Identity, belonging, acceptance and worship

You might think this is crazy, untrue and delusional, but this is the testimony of the Bible. It is the testimony of historic Christianity. It is the testimony of millions of Christians in churches worldwide today and throughout the ages. And it logically explains the reason why we exist, the reason why we die and the reason for real hope. Christianity is the only religion that satisfactorily deals with the problem of our reconciliation to God and to each other. Because it is the only religion where God comes down as a man to freely save man. That's called grace. All you need to do is turn and believe.

In all of us there is a desire for identity, a desire to belong and be accepted, and a desire to worship. We see echoes of this particularly in football. Football fans find an identity in the team they support. They find pleasure in the sense of belonging and camaraderie as they find acceptance simply because they support the same team. And their desire for worship of the big and beautiful and thrilling is found in the players who become their heroes.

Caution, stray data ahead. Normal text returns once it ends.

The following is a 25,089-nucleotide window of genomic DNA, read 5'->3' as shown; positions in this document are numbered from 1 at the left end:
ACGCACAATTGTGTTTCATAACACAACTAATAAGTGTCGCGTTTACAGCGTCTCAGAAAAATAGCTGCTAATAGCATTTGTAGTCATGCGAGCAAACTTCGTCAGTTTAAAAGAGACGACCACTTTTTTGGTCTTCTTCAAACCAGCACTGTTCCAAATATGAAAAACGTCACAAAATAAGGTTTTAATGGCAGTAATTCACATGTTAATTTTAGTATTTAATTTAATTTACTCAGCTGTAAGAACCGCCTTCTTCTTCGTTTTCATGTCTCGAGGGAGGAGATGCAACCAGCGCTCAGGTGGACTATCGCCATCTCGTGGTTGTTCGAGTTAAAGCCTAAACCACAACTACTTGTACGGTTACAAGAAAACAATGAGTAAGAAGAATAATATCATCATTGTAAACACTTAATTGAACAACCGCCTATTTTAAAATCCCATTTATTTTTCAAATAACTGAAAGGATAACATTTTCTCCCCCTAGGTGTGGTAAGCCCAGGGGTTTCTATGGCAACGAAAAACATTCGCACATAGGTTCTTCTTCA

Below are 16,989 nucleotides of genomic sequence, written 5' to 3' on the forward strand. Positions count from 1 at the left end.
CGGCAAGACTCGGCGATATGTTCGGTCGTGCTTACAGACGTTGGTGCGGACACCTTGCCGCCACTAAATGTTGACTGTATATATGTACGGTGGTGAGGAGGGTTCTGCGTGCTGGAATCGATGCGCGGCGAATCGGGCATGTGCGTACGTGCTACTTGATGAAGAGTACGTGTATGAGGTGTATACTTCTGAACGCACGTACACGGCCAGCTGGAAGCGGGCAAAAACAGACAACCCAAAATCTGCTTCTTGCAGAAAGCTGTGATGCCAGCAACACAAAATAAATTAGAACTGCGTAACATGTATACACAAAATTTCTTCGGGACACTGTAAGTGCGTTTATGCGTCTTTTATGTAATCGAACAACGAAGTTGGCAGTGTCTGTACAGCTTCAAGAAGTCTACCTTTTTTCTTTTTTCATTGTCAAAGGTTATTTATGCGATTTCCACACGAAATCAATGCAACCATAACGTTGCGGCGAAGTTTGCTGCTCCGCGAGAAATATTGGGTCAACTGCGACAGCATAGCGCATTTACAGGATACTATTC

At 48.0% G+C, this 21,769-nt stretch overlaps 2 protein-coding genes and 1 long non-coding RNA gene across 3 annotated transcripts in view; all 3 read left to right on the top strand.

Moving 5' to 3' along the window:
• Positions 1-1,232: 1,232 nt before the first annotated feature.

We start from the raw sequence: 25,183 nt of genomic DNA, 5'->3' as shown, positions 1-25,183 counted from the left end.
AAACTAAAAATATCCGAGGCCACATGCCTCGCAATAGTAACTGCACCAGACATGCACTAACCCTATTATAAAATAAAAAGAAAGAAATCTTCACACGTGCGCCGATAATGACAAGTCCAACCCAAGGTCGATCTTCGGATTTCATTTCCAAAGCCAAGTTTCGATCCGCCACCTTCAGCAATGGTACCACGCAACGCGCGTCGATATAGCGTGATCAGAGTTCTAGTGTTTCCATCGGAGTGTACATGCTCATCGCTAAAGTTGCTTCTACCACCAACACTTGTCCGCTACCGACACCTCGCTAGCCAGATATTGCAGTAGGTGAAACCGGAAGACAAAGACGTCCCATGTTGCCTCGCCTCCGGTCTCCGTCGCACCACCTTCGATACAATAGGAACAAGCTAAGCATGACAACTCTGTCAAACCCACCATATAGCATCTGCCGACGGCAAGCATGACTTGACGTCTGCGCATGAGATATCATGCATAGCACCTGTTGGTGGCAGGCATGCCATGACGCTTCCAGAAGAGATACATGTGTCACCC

Football is a great game. The best. But if you look to football for ultimate purpose it won't last, it won't satisfy and it won't eventually save you. It can only treat the symptoms without addressing the problem of sin in the heart of each man and woman, which separates us from God.


I have been thinking about Pavel for days now, especially yesterday as I was out jogging much like he was a few days ago. We haven't seen each other for years. That often happens in football when you move clubs and then retire. I was hoping I might see him at a Newcastle v Manchester ex pros game at St James' Park next year. Sadly this will not happen and so I am left with memories.

My first memory of Pavel was of a smiling, gentle giant walking into the Benwell training ground. My final playing memory of him was taking a penalty for Chelsea in an FA Cup shoot-out at St James' in 1996. We looked at each other, a twinkle in our eyes even in the heat of the moment. He knew which way I used to put them. I scored that day and Chelsea won. But he went on with the "Entertainers" and became a Newcastle legend.

However, my abiding memory of him will always be on a beautiful day in May 1993. We beat Leicester 7-1. We won the championship and promotion to the Premier League. We walked around the pitch on a lap of honour, and then in a special moment the big man took off his top revealing a t-shirt underneath that read, "Pavel is a Geordie". And so he will always remain in my heart, in our hearts – "Pav the Geordie" to teammates, coaches and fans alike. As Tyneside mourns let us remember the man, let us remember his family. And may Pavel's brief life give us cause to ask what we truly live for and where true hope can be found.